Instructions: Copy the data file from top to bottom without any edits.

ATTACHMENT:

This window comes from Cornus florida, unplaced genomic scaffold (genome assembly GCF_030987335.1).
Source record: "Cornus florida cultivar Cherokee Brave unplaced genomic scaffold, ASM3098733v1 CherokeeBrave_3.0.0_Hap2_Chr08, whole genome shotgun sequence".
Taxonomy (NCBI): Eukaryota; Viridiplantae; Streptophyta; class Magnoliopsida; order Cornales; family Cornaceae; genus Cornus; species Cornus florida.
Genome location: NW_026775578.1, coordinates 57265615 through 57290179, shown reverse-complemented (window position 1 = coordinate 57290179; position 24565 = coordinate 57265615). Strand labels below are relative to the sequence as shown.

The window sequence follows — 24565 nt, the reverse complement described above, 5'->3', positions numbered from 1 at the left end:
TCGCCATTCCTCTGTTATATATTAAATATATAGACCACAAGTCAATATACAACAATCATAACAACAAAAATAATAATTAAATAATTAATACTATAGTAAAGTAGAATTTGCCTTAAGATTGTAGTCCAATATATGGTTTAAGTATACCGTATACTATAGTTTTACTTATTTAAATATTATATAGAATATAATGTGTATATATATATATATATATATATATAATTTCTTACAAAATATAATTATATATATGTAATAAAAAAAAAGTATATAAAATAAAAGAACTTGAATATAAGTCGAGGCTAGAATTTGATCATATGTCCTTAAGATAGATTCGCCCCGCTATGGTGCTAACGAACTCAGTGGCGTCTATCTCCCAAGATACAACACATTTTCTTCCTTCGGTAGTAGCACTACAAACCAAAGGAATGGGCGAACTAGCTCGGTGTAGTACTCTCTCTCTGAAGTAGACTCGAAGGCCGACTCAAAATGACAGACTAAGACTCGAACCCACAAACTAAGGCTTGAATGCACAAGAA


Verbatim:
This window comes from Cornus florida, unplaced genomic scaffold (genome assembly GCF_030987335.1).
Source record: "Cornus florida cultivar Cherokee Brave unplaced genomic scaffold, ASM3098733v1 CherokeeBrave_3.0.0_Hap2_Chr08, whole genome shotgun sequence".
Taxonomy (NCBI): Eukaryota; Viridiplantae; Streptophyta; class Magnoliopsida; order Cornales; family Cornaceae; genus Cornus; species Cornus florida.
Genome location: NW_026775578.1, coordinates 57265615 through 57290179, shown reverse-complemented (window position 1 = coordinate 57290179; position 24565 = coordinate 57265615). Strand labels below are relative to the sequence as shown.

The window sequence follows — 24565 nt, the reverse complement described above, 5'->3', positions numbered from 1 at the left end:
TCGCCATTCCTCTGTTATATATTAAATATATAGACCACAAGTCAATATACAACAATCATAACAACAAAAATAATAATTAAATAATTAATACTATAGTAAAGTAGAATTTGCCTTAAGATTGTAGTCCAATATATGGTTTAAGTATACCGTATACTATAGTTTTACTTATTTAAATATTATATAGAATATAATGTGTATATATATATATATATATATATATAATTTCTTACAAAATATAATTATATATATGTAATAAAAAAAAAGTATATAAAATAAAAGAACTTGAATATAAGTCGAGGCTAGAATTTGATCATATGTCCTTAAGATAGATTCGCCCCGCTATGGTGCTAACGAACTCAGTGGCGTCTATCTCCCAAGATACAACACATTTTCTTCCTTCGGTAGTAGCACTACAAACCAAAGGAATGGGCGAACTAGCTCGGTGTAGTACTCTCTCTCTGAAGTAGACTCGAAGGCCGACTCAAAATGACAGACTAAGACTCGAACCCACAAACTAAGGCTTGAATGCACAAGAA